However, regardless of what route we take, the “split”, the programming, periodization, intensity, loading, volume etc., I always end-up distilling the advice down to the following. So much so, that it’s worth stating here:

At the end of the day, it’s good to remember that just about anything and everything can work in the gym. It’s largely about showing up, working hard, consistently, for months, and eating large amounts of good healthy food.

Sure, there’s a lot of detail I could have added. I could have talked about rest intervals, recovery patterns, dietary intake, macros, supplementation, sleep; the list is pretty much endless. But in the end, 90% of the progress you’ll make in the gym comes down to forming good habits, showing-up regularly and simply doing the work.

Are you balancing your fitness books?

Broken piggy bankI was inspired recently having read a great article by Bryan Krahn on having to earn the right to moderation. Gritty and well written, the article asserts that before you back-off on your next visit to the gym and simply go through the motions, be sure that you’ve earned the right to moderate your efforts.

Most interestingly, to help actualize the concept, Bryan uses the analogy of a bank account, with deposits and withdrawals. This mental model is useful, because it helps people understand the notion that just as with money, your fitness books need careful balancing. In his specific example, moderation–a withdrawal–can only be made if you have the funds in your fitness account. That is, you’ve been making regular deposits–hard workouts–to build a surplus.

Read more

Training with Attitude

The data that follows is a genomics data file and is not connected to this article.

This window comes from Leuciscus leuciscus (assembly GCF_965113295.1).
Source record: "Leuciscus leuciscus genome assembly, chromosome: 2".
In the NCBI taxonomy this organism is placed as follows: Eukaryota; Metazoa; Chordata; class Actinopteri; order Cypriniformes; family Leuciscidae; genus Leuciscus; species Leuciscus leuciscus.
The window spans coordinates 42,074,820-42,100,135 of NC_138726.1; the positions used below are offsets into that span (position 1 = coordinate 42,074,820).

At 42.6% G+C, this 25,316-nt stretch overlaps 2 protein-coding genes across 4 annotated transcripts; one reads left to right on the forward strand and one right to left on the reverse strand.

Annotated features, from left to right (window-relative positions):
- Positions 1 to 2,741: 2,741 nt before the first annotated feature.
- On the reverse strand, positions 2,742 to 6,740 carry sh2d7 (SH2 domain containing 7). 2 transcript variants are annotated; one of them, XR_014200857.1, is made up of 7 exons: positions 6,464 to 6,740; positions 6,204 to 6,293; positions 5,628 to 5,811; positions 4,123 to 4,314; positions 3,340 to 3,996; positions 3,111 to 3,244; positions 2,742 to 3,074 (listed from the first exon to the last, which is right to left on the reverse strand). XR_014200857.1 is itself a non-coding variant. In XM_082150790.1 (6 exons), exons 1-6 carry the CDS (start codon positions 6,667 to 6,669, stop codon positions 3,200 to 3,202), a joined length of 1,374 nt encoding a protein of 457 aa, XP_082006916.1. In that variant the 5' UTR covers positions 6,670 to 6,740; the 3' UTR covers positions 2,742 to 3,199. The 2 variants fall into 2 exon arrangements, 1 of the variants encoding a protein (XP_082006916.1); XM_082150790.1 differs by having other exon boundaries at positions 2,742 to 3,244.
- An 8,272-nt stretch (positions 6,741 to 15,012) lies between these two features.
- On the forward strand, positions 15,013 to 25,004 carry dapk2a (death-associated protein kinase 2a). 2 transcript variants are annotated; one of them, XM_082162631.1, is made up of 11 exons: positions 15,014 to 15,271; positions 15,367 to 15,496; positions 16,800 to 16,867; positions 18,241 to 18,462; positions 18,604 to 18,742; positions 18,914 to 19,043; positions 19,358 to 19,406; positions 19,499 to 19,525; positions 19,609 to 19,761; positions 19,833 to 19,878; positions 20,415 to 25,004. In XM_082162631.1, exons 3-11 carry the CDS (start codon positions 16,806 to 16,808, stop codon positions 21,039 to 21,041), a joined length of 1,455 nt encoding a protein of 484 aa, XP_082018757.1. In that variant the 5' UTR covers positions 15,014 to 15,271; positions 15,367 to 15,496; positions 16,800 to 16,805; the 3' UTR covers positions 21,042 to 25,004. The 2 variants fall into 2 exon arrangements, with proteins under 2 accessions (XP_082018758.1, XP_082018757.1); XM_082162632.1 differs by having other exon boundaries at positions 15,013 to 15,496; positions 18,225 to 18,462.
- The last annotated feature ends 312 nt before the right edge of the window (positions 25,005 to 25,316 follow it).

Jason StathamI assume you are going to the gym at some point this week, but are you going in with the right attitude? Are you going to just show-up or are you there to make shit happen?

Don’t be one of those muppets that breezes through a workout, surfing your Instagram and Facebook feeds between sets.

You’ve committed your time, and given yourself the chance to make real progress. Don’t waste the opportunity… seize it!

Crush your workout and leave the gym happy and satisfied.

If my words aren’t enough to fire you up, here’s what Jason Statham has to say about attitude:

“I’m a firm believer in attitude. Some people just don’t have that desire, and they need a good kick up the ass. Look, you’ve come to train… let’s fucking train! Your body is like a piece of dynamite. You can tap it with a pencil all day, but you’ll never make it explode. You hit it once with a hammer: Bang! Get serious. Do 40 hard minutes, not an hour and half of nonsense. It’s so much more rewarding.”

You are only going to get out of a workout what you are prepared to put in. Put it in. All of it.

Happy Monday!

How to approach a heavy bag workout

Female boxerI often Tweet about my heavy bag workouts, but I thought it would be worth clarifying exactly what I do out there. Why? Because my heavy bag workouts are often my one of my hardest and most grueling workouts of the week. But they haven’t always been, and it took time, practice and lots of experimentation to turn these workouts into 45 minutes of core-crunching, fat-burning wonderment.

Early workouts were basic. Hit the bag hard. A lot. For a long time. All that got me was bruised and bloodied knuckles, deep cramping in my hands, and soreness in my joints, especially the wrists, elbows and shoulders. Frankly, when I look back now, it’s a miracle I haven’t broken a hand or something — it’s certainly easier than you think!

Later, once I realized that simply pounding the bag was not the path, I switched to a sparring style workout with snappier punches and a lot more movement. And it was better, much better; but still a long way short of a grueling workout.

Read more